Intracranial Atherosclerosis

Your brain contains a network of arteries – blood vessels that provide it with oxygen-rich blood. Intracranial atherosclerosis disease (ICAD) – sometimes called “hardening of the arteries” – occurs when these arteries become clogged with a sticky substance called plaque, made up of deposits of fat and cholesterol. This limits blood flow to your brain and increases your risk of a stroke.

Overview

Symptoms

A neurovascular disorder, ICAD generally has no symptoms, and is often discovered only after you’ve had a stroke.

You may be at a higher risk if you’re African American, Hispanic or Asian; if you’re a man; or if you’re over the age of 50. Certain health conditions can also increase your chances of ICAD. These include diabetes, heart disease or arterial disease; obesity; high blood pressure or high cholesterol; and having had a previous stroke or a family history of stroke.

Diagnosis

To diagnose the condition, your doctor may order tests to examine the arteries in your brain. These may include:

  • Balloon test occlusion: Your doctor will inflate a balloon inside the affected artery to completely block blood flow, and then check your brain function. This helps determine how the blockage will affect your brain.
  • Computed tomographic angiogram (CTA): A special dye is injected into your bloodstream, which allows your doctor to view blood flow on a CT scan.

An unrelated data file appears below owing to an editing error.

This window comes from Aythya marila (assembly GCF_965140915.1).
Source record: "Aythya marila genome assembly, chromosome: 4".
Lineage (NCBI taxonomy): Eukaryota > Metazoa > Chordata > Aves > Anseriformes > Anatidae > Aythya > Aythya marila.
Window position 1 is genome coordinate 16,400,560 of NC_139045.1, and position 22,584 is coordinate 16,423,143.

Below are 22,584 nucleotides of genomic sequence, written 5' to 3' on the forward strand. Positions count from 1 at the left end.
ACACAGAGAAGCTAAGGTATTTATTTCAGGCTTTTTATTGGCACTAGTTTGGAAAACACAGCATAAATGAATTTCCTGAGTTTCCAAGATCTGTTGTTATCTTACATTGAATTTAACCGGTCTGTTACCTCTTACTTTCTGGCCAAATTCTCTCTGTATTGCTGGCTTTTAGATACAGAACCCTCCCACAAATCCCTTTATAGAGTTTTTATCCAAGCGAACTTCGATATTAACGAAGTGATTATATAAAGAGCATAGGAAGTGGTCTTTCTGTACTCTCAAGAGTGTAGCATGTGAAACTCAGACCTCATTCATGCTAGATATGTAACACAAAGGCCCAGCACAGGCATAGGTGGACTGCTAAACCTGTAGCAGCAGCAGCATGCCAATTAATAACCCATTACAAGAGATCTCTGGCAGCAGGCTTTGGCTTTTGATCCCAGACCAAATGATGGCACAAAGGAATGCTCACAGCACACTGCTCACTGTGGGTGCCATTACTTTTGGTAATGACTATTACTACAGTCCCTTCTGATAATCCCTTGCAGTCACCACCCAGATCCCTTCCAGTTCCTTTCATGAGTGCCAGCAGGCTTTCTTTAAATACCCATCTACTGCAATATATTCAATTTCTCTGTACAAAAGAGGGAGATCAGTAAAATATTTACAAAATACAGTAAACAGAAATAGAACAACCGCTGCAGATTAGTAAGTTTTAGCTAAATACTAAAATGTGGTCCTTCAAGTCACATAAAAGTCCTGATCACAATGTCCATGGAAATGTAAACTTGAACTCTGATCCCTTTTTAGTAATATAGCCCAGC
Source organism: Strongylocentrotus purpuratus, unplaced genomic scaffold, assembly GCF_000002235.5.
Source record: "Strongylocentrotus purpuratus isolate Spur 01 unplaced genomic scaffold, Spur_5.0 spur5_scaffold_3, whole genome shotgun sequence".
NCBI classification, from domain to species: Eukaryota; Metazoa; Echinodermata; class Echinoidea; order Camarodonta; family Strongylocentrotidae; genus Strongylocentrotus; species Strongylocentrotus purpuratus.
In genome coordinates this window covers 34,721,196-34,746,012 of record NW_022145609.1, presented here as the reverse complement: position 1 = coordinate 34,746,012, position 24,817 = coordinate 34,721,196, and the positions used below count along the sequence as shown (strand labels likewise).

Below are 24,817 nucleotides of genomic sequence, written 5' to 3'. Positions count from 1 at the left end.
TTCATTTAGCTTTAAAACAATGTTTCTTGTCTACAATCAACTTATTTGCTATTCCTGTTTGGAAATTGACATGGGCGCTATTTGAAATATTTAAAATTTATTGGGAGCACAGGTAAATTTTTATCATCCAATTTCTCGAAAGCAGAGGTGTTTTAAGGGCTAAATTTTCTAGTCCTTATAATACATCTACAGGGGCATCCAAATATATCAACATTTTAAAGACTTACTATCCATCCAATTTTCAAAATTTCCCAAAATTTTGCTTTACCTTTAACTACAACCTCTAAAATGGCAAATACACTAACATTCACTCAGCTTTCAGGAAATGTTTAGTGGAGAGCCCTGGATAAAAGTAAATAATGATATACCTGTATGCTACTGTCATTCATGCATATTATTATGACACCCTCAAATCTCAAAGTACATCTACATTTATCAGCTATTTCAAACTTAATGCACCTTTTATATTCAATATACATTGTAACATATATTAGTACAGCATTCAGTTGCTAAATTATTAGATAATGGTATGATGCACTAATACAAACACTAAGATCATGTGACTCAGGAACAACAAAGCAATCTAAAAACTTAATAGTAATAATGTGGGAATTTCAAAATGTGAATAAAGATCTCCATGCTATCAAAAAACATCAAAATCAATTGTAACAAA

• Digital subtraction angiography (DSA): An X-ray is performed while dye is injected into your bloodstream. A computer then digitally alters the image to allow a clear picture of the blocked arteries.
  • Transcranial Doppler ultrasound (TCD): A probe that generates high-frequency sound waves is placed over your skull. By measuring the change in these waves, your doctor can see the direction and speed of blood flow inside your head.
  • Transcranial color-coded sonography (TCCS): This ultrasound test is similar to TCD, but your blood flow is color-coded.
  • MRI

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Treatment Options

If you have early-stage ICAD, your doctor may recommend medication and lifestyle changes to help decrease your risk of a stroke. However, if your doctor finds a significant blockage in your artery, you may need one of the following treatments for intracranial atherosclerosis:

  • Intracranial angioplasty: Your surgeon will insert a balloon into the artery and inflate it to widen the space inside. Then, a stent (an expandable tube) is placed in the space to keep the artery propped open. 
  • Cerebral bypass surgery (ECA/MCA/STA bypass surgery): First, your doctor will remove a blood vessel from another part of your body. Then he or she will drill a small hole into your skull and surgically connect the new vessel in your brain so blood can flow around the clogged artery, bypassing it entirely.

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